Today, Sensible Minnesota has received information from the Office of Medical Cannabis indicating 164 patients have received letters asking why they stopped purchasing medical cannabis from approved manufacturers. A mere two months ago, this number was 92 letters sent, meaning that patients continue to leave the program at a steady rate.

Minnesota’s program has faltered since the beginning, struggling with low enrollment — only 844 patients have been certified to date — and high costs that have forced some patients back to the black market. It has been noted that one in five registered patients are leaving and receiving notices from the Office of Medical Cannabis, and the updated numbers would indicate this trend will continue for the foreseeable future. Patrick McClellan is not alone when he noticed that this is “an expensive designer drug that only the rich can afford right now” in a Guardian article about the program’s high costs. Bureaucratic rules forced a plant that can be grown cheaply in a variety of climates and conditions to be extracted, reformulated, and standardized. Now, the inevitable result is patients — very, very sick patients with serious chronic or terminal illnesses — are forced to choose between purchasing legal cannabis products if they are lucky enough to have the resources, paying bills, or going back to the black market. Some other patients will choose to simply do without medical cannabis and that should be embarrassing to both Governor Dayton and the legislators who didn’t stand up to him. Still, others will move away from family, friends, and their support networks to other more compassionate and sensible states.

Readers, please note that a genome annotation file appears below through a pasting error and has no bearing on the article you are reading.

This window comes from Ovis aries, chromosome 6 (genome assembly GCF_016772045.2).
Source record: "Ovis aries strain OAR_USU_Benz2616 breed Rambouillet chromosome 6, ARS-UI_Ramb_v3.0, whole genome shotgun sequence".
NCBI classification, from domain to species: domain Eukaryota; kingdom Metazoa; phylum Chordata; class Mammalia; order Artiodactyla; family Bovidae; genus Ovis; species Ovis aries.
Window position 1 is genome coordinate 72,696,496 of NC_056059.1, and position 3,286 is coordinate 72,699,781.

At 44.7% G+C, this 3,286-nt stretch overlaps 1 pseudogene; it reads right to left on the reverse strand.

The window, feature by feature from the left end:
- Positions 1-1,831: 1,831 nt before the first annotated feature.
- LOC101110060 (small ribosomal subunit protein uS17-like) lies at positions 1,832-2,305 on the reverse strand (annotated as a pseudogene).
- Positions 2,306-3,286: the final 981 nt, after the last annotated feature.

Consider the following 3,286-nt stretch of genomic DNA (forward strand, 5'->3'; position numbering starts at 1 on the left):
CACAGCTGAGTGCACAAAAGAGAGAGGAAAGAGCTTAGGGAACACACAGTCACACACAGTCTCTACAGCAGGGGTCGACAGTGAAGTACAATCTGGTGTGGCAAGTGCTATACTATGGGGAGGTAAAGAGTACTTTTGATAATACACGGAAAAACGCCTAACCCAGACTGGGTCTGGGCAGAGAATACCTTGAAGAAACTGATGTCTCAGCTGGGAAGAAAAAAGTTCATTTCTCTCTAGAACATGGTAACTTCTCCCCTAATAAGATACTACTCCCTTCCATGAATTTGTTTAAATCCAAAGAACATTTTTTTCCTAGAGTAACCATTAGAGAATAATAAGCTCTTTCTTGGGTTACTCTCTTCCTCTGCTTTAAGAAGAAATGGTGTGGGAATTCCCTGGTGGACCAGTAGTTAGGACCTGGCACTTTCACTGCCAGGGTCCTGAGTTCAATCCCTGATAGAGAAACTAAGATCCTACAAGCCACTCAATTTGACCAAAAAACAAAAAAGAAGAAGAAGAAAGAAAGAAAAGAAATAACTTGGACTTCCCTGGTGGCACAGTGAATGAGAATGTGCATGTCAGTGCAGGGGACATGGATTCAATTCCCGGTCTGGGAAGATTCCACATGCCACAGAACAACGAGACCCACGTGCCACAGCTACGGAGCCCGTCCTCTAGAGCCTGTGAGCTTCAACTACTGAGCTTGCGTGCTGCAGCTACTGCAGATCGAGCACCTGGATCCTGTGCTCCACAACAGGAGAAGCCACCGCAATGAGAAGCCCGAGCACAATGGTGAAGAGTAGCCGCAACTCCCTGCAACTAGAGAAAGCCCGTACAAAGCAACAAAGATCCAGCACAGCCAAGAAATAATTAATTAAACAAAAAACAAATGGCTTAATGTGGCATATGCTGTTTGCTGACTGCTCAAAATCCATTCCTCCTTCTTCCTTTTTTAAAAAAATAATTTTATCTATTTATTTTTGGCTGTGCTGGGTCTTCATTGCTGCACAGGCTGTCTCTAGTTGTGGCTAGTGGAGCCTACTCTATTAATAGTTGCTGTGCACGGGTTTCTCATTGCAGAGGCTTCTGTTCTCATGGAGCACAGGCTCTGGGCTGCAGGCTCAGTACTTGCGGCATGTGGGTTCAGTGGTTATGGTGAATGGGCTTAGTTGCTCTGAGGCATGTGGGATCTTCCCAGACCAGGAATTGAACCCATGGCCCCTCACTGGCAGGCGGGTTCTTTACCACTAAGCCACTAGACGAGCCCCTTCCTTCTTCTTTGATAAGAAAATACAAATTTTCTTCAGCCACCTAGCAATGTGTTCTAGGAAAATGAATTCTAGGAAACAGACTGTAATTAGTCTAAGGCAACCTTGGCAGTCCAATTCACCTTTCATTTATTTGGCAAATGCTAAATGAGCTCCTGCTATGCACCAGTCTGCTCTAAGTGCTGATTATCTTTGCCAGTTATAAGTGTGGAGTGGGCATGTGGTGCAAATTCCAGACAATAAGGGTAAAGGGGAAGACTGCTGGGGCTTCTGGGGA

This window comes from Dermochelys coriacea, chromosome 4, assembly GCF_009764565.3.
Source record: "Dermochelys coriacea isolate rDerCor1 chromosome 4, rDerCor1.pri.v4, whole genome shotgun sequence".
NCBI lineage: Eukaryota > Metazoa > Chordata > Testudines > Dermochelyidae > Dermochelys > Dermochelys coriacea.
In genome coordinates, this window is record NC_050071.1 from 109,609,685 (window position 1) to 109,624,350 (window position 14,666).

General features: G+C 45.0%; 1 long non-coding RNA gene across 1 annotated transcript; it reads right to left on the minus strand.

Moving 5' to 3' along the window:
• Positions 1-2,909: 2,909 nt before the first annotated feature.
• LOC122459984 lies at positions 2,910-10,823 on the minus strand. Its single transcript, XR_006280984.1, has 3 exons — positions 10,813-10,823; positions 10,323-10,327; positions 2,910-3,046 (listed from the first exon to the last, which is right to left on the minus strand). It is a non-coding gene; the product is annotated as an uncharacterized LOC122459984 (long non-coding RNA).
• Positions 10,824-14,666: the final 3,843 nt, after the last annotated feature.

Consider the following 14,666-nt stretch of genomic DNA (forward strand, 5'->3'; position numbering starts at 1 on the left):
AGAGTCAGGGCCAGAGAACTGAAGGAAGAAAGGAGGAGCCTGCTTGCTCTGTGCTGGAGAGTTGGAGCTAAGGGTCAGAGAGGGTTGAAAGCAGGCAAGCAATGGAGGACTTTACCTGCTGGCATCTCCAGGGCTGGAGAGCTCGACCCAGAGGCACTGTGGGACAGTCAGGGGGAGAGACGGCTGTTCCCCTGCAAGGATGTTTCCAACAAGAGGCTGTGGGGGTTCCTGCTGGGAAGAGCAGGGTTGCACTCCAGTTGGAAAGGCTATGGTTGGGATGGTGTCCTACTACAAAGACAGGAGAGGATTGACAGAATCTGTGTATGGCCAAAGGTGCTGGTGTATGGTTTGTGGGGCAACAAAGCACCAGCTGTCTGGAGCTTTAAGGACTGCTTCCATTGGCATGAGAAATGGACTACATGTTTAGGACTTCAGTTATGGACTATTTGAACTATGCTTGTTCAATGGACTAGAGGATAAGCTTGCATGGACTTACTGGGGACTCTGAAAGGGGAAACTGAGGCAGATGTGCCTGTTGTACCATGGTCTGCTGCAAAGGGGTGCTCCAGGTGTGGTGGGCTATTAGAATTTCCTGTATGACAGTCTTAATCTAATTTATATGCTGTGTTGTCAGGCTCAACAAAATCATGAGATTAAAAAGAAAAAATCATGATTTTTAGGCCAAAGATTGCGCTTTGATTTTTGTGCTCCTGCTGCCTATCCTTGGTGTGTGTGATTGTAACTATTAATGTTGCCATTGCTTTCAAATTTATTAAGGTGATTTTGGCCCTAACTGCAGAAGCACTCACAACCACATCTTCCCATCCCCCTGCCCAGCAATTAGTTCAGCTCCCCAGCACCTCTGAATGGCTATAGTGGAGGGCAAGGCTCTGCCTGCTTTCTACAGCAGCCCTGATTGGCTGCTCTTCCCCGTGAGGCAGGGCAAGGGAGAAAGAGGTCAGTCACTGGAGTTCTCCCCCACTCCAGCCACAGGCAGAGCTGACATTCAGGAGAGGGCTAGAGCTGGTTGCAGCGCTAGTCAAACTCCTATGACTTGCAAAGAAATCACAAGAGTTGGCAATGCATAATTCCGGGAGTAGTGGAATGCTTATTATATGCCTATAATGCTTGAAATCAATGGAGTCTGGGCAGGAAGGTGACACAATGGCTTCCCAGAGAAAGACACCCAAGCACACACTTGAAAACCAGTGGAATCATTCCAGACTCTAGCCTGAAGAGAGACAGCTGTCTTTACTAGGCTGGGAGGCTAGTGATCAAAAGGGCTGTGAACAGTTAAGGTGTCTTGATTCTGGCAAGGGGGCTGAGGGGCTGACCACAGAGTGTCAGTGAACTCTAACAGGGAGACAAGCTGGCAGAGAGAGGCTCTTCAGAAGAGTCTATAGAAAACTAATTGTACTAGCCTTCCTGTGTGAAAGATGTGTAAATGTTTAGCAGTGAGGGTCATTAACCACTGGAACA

With the addition of intractable pain as a qualifying condition starting this summer, many hope an influx of patients will resurrect this program which is currently on life support. Dr. Kyle Kingsley of Minnesota Medical Solutions has said that his hope is a two- to threefold increase in enrollment” will result from the addition of intractable pain. However, while we applaud Dr. Ed Ehlinger and the Minnesota Department of Health for making the compassionate choice in allowing intractable pain patients in the program, it remains an unknown if the addition of pain will actually result in lowered costs for all patients.

The pain patients who enter the program will have to pay the same costs. At least at first. And therein lies a huge bottleneck: will there be enough pain patients who can purchase at the current prices at rates to increase supply enough to lower costs across the board?

If not, we will continue to see patients drop out of the program at similar rates. Patients cease purchasing from the approved manufacturers for a variety of reasons, but there is no doubt that the high costs is one of the major reasons. If the high costs are not resolved for Minnesota’s sickest, this program will sink completely.